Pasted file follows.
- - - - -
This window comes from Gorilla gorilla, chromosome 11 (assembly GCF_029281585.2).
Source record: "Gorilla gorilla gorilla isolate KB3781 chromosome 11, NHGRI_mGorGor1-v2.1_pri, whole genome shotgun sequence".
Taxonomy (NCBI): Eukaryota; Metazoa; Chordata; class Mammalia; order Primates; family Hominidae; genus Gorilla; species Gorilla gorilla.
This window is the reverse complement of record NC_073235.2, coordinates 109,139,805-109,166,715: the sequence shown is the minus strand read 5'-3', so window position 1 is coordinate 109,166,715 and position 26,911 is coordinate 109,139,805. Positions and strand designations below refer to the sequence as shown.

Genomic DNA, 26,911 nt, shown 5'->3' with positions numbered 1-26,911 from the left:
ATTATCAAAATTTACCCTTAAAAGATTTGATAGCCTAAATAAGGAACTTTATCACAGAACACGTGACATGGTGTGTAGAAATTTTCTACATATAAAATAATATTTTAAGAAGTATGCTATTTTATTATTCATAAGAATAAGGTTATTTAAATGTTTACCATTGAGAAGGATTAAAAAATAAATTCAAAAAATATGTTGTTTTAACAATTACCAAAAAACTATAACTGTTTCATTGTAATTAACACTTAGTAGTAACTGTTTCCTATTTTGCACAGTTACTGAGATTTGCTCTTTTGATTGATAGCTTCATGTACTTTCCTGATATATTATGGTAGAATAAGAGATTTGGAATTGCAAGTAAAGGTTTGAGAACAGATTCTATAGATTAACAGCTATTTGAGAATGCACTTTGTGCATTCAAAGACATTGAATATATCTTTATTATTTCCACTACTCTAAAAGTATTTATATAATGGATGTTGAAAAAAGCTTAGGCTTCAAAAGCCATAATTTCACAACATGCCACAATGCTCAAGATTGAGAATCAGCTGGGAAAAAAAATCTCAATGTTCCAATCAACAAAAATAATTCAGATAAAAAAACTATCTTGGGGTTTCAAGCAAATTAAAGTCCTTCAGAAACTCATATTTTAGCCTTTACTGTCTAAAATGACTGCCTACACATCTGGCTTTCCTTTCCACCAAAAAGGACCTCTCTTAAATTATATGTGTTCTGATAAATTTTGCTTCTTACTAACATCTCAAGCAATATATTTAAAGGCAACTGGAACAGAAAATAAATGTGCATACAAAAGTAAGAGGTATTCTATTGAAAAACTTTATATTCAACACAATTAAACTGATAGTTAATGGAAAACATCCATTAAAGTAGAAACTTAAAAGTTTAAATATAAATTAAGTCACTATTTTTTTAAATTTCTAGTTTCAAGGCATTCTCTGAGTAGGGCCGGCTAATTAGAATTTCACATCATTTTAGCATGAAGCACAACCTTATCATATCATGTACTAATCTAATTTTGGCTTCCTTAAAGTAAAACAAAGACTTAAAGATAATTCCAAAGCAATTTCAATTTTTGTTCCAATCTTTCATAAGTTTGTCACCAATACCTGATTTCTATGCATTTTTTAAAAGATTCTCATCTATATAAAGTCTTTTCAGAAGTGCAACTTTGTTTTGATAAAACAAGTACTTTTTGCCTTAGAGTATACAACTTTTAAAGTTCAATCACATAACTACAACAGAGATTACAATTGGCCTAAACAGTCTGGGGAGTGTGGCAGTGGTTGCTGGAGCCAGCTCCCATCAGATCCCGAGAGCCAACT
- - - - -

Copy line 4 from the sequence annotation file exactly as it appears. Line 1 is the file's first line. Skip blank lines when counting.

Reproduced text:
This window is the reverse complement of record NC_073235.2, coordinates 109,139,805-109,166,715: the sequence shown is the minus strand read 5'-3', so window position 1 is coordinate 109,166,715 and position 26,911 is coordinate 109,139,805. Positions and strand designations below refer to the sequence as shown.